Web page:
The latter chart pinpoints where CFO’s see the greatest cost-savings is to be found: faculty labor. When asked what strategy they would follow to improve financial conditions if they didn’t have to worry about the constituents, 38 percent answered, “Raise teaching loads.” That figure doubles the results for strategy #2, “Raise tuition” (19 percent).
That’s not all. The next three strategies also target faculty labor: “Eliminate tenure” (17 percent), “Hire more adjuncts” (11 percent), and “Add mandatory retirement age” (7 percent).
Clearly, CFO’s see the faculty as preventing a leaner budget, and as the economy continues to sputter, I see no way that faculty productivity will not be a central issue in both public and backroom discussions in the coming years. We will see more reports like this one by Richard F. O’Donnell and this one by Richard Vedder et al.
Professors in non-scientific fields such as English are going to have to answer questions about the costs and benefits of their research, and they are going to find that the old answers about “discovering new knowledge” aren’t going to pass unless they have empirical proof of impact to back them up. I just saw a notice that two of the leading journals in my field, ESQ and Poe Studies, are threatened with closure by their host institution, Washington State University. The Society of 19th Century Americanists has drafted a letter that scholars can sign here. The authors correctly note that “These journals are not only essential to the broad academic fields in which they have played and will continue to play so central a role, they bring wide recognition to the English Department at WSU and, indeed, to the university itself.” True, but we may have reached the point that recognition and prestige in certain fields don’t mean that much any more, not in the face of budget shortfalls.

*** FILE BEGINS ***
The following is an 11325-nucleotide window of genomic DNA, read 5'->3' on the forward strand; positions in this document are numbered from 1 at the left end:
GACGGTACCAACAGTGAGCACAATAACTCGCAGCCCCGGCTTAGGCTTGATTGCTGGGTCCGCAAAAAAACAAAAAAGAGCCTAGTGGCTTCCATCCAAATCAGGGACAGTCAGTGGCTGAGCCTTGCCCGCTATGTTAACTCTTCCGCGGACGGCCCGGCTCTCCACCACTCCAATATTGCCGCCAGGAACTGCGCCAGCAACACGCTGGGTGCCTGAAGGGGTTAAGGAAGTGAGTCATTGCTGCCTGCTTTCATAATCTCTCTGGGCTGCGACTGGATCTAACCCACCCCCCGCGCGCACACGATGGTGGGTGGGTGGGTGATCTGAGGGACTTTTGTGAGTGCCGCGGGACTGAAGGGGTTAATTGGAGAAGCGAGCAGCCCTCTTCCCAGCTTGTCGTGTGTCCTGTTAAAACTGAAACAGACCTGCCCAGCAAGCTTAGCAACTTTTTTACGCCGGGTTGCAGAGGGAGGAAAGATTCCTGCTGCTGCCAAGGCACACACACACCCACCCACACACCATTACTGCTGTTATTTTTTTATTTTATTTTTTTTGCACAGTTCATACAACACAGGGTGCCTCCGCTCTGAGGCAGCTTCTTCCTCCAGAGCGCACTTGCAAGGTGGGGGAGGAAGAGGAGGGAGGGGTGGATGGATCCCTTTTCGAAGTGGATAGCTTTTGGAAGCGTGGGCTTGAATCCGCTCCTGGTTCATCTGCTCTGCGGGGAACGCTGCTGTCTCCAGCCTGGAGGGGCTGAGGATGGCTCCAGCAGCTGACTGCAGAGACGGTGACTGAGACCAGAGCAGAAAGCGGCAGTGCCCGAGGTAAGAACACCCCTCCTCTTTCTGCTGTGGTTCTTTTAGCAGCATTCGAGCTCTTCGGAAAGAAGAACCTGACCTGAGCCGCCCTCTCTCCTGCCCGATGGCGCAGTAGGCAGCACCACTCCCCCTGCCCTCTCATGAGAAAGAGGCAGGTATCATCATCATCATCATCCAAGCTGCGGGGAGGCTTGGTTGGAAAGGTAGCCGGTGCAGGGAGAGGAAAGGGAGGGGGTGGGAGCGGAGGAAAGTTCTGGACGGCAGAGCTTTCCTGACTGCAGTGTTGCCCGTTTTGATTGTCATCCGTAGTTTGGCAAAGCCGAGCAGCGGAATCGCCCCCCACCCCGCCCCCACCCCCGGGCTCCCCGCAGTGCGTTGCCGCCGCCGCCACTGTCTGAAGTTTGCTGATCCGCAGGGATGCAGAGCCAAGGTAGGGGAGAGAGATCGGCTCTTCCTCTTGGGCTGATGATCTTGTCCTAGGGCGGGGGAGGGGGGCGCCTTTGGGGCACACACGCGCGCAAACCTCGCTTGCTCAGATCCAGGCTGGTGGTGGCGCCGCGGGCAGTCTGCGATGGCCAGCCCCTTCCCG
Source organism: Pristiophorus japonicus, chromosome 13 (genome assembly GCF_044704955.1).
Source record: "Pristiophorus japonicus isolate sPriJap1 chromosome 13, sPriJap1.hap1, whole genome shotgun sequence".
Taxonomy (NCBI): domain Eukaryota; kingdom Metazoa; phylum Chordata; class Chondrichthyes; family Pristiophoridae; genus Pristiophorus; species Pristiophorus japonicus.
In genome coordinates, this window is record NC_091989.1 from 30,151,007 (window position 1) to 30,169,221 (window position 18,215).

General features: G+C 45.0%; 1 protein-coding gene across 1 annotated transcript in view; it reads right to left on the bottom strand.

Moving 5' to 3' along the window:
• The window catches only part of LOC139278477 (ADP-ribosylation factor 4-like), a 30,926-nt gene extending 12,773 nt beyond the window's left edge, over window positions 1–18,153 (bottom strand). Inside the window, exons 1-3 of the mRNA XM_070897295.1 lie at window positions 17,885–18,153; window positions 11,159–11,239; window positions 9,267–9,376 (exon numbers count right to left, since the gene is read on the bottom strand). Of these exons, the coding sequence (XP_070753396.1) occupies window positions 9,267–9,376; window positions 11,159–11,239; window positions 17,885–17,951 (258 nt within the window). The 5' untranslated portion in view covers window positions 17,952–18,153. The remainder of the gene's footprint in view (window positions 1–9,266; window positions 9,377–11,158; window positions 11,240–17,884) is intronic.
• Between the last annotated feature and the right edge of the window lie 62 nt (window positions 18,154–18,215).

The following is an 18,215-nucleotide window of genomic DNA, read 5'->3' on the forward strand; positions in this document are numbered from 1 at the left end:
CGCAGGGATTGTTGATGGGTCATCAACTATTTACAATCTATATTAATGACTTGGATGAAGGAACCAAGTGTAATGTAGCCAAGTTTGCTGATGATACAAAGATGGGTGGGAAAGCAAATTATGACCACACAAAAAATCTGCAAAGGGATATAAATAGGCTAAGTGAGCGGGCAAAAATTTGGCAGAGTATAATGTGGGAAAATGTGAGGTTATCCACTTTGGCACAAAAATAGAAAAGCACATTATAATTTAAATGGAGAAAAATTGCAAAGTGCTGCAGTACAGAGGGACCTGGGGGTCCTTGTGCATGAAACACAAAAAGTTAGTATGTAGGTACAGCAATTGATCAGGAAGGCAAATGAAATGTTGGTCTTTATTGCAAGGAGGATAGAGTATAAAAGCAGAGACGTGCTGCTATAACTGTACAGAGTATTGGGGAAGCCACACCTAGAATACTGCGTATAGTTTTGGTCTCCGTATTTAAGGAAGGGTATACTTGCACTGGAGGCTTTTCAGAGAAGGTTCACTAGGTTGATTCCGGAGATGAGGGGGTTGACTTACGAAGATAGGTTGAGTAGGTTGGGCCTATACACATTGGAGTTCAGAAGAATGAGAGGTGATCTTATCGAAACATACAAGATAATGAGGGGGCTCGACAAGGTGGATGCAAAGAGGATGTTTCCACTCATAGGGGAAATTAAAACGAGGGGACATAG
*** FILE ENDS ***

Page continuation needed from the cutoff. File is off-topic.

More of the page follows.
Leaders in humanities fields need other demonstrations of productivity, the obvious measures being number of undergraduates in humanities courses and outside money drawn in. The standard working conditions of research professors–a 2-2 load, small undergrad classes and one or two graduate seminars, frequent sabbaticals, etc.–aren’t going to last.